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Mori: A modular origami robot

Mori pictured in a hand as scale

The fields of modular and origami robotics have become increasingly popular in recent years, with both approaches presenting particular benefits, as well as limitations, to the end user. Christoph Belke and Jamie Paik from RRL, EPFL and NCCR Robotics have recently proposed an elegant new solution that integrates both types of robotics in order to overcome their individual limitations: Mori, a modular origami robot.

Mori is the first example of a robot that combines the concepts behind both origami robots and reconfigurable, modular robots. Origami robotics utilises folding of thin structures to produce single robots that can change their shape, while modular robotics uses large numbers of individual entities to reconfigure the overall shape and address diverse tasks. Origami robots are compact and light-weight but have functional restrictions related to the size and shape of the sheet and how many folds can be created. By contrast, modular robots are more flexible when it comes to shape and configuration, but they are generally bulky and complex.

Singular module

Mori, an origami robot that is modular, merges the benefits of these two approaches and eliminates some of their drawbacks. The presented prototype has the quasi-2D profile of an origami robot (meaning that it is very thin) and the flexibility of a modular robot. By developing a small and symmetrical coupling mechanism with a rotating pivot that provides actuation, each module can be attached to another in any formation. Once connected, the modules can fold up into any desirable shape.

The individual modules have a triangular structure with dimensions of just 6 mm in thickness, 70 mm in width and 26 g in weight. Contained within this slender structure are actuators, sensors and an on-board controller. This means that the only external input required for full functionality is a power source. The researchers at EPFL have thereby managed to create a robot that has the thin structure of an origami robot as well as the functional flexibility of a modular system.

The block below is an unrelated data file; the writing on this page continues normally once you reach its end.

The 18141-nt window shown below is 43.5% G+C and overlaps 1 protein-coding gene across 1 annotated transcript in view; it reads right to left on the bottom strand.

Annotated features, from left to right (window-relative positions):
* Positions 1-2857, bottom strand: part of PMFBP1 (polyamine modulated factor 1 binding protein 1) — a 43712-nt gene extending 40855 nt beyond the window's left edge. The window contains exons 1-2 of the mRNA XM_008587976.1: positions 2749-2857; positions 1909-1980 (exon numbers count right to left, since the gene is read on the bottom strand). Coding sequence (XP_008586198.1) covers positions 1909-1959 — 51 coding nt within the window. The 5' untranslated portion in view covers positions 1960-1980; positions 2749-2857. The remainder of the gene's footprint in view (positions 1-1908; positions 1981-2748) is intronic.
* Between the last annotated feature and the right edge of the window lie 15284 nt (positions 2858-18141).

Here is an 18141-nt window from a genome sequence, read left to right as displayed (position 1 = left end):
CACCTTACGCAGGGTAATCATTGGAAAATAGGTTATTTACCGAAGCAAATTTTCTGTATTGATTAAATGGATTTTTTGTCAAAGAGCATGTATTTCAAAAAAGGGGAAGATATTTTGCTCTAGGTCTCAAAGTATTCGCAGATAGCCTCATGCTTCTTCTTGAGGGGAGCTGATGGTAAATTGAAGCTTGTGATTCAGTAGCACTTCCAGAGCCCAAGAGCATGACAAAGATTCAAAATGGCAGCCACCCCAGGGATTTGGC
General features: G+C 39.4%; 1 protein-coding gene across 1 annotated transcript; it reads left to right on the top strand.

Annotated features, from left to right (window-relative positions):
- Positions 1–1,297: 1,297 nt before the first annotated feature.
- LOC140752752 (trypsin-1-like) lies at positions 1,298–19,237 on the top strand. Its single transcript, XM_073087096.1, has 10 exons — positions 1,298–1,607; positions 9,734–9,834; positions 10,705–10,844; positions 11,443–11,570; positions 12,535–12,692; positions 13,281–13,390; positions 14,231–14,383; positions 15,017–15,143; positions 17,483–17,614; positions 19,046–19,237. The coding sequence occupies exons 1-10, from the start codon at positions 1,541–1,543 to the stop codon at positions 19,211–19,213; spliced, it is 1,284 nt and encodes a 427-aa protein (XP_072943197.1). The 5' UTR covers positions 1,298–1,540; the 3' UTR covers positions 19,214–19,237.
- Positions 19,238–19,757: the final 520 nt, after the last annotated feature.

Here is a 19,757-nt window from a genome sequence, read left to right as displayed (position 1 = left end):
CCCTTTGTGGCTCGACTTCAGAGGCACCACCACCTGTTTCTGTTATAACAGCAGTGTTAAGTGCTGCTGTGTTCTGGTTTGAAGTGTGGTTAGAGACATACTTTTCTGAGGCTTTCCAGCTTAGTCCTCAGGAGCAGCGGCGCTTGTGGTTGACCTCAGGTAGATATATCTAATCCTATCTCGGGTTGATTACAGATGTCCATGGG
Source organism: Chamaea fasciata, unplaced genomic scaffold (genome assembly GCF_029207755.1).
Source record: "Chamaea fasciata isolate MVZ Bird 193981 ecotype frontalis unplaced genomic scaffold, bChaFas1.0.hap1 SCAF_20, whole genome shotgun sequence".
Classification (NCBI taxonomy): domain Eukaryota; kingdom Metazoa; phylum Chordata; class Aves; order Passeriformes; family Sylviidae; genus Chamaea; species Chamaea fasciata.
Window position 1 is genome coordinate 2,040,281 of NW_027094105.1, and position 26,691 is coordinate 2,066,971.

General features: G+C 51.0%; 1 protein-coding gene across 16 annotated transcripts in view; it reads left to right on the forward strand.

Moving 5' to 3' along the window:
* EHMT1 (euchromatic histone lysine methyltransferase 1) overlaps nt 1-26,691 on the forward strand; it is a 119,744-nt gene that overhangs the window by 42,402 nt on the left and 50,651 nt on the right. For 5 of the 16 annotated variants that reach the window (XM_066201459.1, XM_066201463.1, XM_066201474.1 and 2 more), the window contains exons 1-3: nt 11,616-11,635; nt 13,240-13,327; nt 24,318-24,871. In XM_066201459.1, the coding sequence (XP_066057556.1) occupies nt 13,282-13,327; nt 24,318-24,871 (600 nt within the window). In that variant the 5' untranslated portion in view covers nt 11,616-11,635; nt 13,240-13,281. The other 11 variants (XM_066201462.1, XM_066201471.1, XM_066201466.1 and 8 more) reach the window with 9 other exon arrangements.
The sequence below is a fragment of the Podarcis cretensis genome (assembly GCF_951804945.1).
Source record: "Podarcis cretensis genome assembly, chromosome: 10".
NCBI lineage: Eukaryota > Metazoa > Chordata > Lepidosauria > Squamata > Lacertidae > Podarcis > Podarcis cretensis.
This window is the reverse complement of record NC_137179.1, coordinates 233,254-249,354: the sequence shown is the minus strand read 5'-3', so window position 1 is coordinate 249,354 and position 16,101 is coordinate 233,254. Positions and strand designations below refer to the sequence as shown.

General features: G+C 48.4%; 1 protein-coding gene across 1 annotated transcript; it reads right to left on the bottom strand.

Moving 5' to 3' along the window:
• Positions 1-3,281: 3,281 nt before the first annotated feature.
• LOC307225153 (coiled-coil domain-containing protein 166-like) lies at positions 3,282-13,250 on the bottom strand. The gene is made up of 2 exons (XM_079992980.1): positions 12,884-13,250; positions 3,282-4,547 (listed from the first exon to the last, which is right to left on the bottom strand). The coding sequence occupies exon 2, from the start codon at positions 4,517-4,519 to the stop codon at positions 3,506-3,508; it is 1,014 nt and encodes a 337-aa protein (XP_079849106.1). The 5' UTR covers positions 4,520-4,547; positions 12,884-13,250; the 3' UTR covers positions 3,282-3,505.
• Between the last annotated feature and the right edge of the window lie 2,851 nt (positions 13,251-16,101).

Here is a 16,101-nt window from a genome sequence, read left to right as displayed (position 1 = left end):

The prototype presents a highly adaptive modular robot and has been tested in three scenarios that demonstrate the system’s flexibility. Firstly, the robots are assembled into a reconfigurable surface, which changes its shape according to the user’s input. Secondly, a single module is manoeuvred through a small gap, using rubber rings embedded into the rotating pivot as wheels, and assembled on the other side into a container. Thirdly the robot is coupled with feedback from an external camera, allowing the system to manipulate objects with closed-loop control.Mori as a manoeuverable surface

With Mori, the researchers have created the first robotic system that can represent reconfigurable surfaces of any size in three dimensions by using quasi-2D modules. The system’s design is adaptable to whatever task required, be that modulating its shape to repair damage to a structure in space, moulding to a limb weakened after injury in order to provide selective support or reconfiguring user interfaces, such as changing a table’s surface to represent geographical data. The opportunities are truly endless.

Reference

Christoph H. Belke and Jamie Paik, “Mori: A Modular Origami Robot“, IEEE/ASME Transactions on Mechatronics, doi:10.1109/TMECH.2017.2697310

Linda Seward, NCCR Robotics .. read more



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